Research has shown that, overall, participants of conferencing were satisfied with the process. Over 90% of the participants, including the offender and victims, believed the conference was fair to the offender and victim. 89% of the participants felt the conference had taken account of what they had said in deciding the outcome plan and were satisfied with it. Further, the majority of the offenders accepted responsibility for their actions in the conferences, felt that the offence committed was wrong, and understood how the victims were affected and harmed by it. These findings show that conferences meet the aspirations of acceptance of responsibility and the strengthening of the family group through collaboration of the outcome plan. This also answers the criticisms discussed above as there is evidence that all parties are shown to be satisfied with the process. Therefore, there is minimal evidence of re-victimisation and undue shaming.
Nevertheless, the scheme is not without limitations. Conferencing fails to provide equal treatment to all young offenders. Ringland and Smith conducted a study that examined the level of variation across NSW Police in diverting young persons from court to alternative resolutions, such as conferencing. They found that being male, older and of indigenous status decreased the likelihood of being referred to alternative means. Such over-representation of Indigenous offenders in the children's court may be a failure to uphold the aim of being culturally appropriate. It is also hypocritical as RJ proposes that the accountability of youth crime is spread among the child’s family and community, but children who are male, older or indigenous are held personally blameworthy and to be punished through the court process. Therefore, although the aims of the scheme and ideas of RJ are appealing, the application of it requires further work as the NSW Police have been biased with referrals to alternative resolutions. A solution for this may involve further training to raise awareness of this potential bias in law enforcements and strategies for reducing this bias, such as the implementation of a decision tree for referrals.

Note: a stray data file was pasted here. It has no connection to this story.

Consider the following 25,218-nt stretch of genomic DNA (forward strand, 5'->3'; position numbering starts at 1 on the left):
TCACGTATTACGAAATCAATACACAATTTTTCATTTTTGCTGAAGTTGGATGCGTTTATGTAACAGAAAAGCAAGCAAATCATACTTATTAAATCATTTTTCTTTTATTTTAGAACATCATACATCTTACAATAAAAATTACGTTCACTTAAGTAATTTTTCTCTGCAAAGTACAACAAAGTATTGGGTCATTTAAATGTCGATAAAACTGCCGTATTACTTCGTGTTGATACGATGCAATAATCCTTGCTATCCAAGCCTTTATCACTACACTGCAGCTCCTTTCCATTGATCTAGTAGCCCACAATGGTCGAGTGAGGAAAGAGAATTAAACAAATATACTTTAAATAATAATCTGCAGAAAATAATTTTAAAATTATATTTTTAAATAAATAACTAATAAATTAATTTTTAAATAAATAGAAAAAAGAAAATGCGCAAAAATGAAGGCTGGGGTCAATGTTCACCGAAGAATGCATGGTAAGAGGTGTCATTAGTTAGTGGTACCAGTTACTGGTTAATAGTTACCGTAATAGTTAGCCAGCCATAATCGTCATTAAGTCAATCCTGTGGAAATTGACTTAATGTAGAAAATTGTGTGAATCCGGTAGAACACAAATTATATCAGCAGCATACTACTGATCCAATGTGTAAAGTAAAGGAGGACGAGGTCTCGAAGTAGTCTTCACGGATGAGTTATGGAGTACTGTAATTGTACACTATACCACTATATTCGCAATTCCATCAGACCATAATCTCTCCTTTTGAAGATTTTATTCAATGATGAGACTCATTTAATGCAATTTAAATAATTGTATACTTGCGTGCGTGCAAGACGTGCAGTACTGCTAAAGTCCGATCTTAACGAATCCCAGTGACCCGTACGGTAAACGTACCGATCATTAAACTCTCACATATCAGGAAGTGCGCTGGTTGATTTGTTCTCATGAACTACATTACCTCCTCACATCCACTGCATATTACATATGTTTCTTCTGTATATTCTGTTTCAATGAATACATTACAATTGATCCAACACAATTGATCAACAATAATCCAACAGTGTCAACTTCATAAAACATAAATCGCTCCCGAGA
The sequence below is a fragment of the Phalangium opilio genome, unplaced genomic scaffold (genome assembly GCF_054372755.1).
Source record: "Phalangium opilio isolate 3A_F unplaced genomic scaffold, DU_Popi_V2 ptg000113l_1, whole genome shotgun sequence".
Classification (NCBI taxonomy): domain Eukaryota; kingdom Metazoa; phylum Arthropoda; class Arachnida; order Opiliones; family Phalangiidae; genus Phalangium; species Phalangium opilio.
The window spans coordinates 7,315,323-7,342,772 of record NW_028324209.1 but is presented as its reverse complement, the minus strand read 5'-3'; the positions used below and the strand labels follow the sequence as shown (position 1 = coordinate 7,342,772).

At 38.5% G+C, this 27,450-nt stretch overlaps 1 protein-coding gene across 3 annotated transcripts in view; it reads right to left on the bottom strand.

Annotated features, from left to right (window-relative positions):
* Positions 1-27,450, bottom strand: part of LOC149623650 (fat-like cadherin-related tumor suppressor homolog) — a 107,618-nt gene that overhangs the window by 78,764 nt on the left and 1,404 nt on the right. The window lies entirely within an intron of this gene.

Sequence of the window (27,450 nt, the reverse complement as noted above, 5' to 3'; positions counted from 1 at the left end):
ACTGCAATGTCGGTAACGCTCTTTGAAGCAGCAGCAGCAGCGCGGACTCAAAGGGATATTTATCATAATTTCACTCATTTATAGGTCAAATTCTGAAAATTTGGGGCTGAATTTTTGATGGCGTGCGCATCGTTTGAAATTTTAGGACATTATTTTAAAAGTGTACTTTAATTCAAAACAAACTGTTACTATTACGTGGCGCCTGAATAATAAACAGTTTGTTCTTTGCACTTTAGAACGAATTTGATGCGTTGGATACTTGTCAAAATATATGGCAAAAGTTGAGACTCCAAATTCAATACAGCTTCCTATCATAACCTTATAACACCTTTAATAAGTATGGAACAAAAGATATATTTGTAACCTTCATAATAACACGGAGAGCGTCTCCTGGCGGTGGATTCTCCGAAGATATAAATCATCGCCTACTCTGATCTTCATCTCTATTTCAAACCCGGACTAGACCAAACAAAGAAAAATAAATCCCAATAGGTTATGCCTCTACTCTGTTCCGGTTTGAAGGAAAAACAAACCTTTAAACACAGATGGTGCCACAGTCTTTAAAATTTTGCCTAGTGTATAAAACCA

Conferencing fails to reduce recidivism as RJ aspires to achieve. Trimboli found in her survey that the majority of offenders expected not to re-offend. Further, past research comparing recidivism of young offenders processed through the court process, against those participating in the conferencing scheme had found that conferencing had reduced re-offending. However, many of the studies had significant methodological flaws in the study design. Smith and Weatherburn, through statistically controlling for other variables, found that there was no significant difference between conferencing or court participation in re-offending. This means that, statistically, conferencing does not reduce re-offending any better than the court. However, the Act makes no mentioning of re-offending in its objectives or principles. The only reference is in s 34 which provides that children should be given services to overcome their offending behaviour. Nevertheless, the fact that conferencing has little impact on re-offending does not undermine its success in using a less intrusive, less stigmatising and more satisfying form of resolution.
The Youth Justice Conferencing Scheme almost mirrors the theory of RJ. Though it achieves the majority of the aspirations of RJ and avoids its criticisms, it fails to address some essential elements of RJ. Conferences allow both the victim and offender, with their respective support groups, to meet face-to-face in a safe environment and discuss the offender’s acceptance of responsibility and an outcome plan to repair the harm. It has been shown that the majority of the participants of conferencing are satisfied with the process and feel the outcome plan was just. However, research has shown that conferencing does not reduce recidivism as RJ had theorised. Further, the application of the goals of the scheme and the theory of RJ require further work as the NSW Police had been treating young offenders differently depending on their age, gender and background.